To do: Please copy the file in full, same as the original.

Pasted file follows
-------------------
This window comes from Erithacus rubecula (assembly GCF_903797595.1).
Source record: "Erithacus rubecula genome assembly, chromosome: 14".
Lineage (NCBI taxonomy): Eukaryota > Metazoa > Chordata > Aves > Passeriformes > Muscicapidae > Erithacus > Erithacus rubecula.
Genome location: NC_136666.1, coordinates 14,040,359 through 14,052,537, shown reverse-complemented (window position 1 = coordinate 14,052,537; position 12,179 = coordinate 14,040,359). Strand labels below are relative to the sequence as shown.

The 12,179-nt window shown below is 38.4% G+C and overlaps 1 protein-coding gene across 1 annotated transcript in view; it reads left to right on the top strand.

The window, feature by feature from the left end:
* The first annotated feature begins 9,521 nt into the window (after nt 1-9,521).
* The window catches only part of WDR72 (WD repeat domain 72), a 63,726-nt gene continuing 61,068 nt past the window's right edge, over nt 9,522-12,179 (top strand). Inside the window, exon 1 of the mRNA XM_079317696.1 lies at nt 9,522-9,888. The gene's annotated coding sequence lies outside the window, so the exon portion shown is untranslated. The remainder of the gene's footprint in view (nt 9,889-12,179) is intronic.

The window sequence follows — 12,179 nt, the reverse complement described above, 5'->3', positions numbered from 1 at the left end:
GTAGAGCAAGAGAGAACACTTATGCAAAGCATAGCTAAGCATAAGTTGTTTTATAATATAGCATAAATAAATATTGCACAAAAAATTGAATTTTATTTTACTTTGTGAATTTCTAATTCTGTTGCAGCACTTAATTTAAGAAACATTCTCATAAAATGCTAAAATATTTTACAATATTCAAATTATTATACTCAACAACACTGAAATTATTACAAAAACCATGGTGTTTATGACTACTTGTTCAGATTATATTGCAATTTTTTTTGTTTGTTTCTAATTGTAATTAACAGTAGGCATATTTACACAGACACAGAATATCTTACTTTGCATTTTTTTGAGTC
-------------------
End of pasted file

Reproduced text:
This window comes from Erithacus rubecula (assembly GCF_903797595.1).
Source record: "Erithacus rubecula genome assembly, chromosome: 14".
Lineage (NCBI taxonomy): Eukaryota > Metazoa > Chordata > Aves > Passeriformes > Muscicapidae > Erithacus > Erithacus rubecula.
Genome location: NC_136666.1, coordinates 14,040,359 through 14,052,537, shown reverse-complemented (window position 1 = coordinate 14,052,537; position 12,179 = coordinate 14,040,359). Strand labels below are relative to the sequence as shown.

The 12,179-nt window shown below is 38.4% G+C and overlaps 1 protein-coding gene across 1 annotated transcript in view; it reads left to right on the top strand.

The window, feature by feature from the left end:
* The first annotated feature begins 9,521 nt into the window (after nt 1-9,521).
* The window catches only part of WDR72 (WD repeat domain 72), a 63,726-nt gene continuing 61,068 nt past the window's right edge, over nt 9,522-12,179 (top strand). Inside the window, exon 1 of the mRNA XM_079317696.1 lies at nt 9,522-9,888. The gene's annotated coding sequence lies outside the window, so the exon portion shown is untranslated. The remainder of the gene's footprint in view (nt 9,889-12,179) is intronic.

The window sequence follows — 12,179 nt, the reverse complement described above, 5'->3', positions numbered from 1 at the left end:
GTAGAGCAAGAGAGAACACTTATGCAAAGCATAGCTAAGCATAAGTTGTTTTATAATATAGCATAAATAAATATTGCACAAAAAATTGAATTTTATTTTACTTTGTGAATTTCTAATTCTGTTGCAGCACTTAATTTAAGAAACATTCTCATAAAATGCTAAAATATTTTACAATATTCAAATTATTATACTCAACAACACTGAAATTATTACAAAAACCATGGTGTTTATGACTACTTGTTCAGATTATATTGCAATTTTTTTTGTTTGTTTCTAATTGTAATTAACAGTAGGCATATTTACACAGACACAGAATATCTTACTTTGCATTTTTTTGAGTC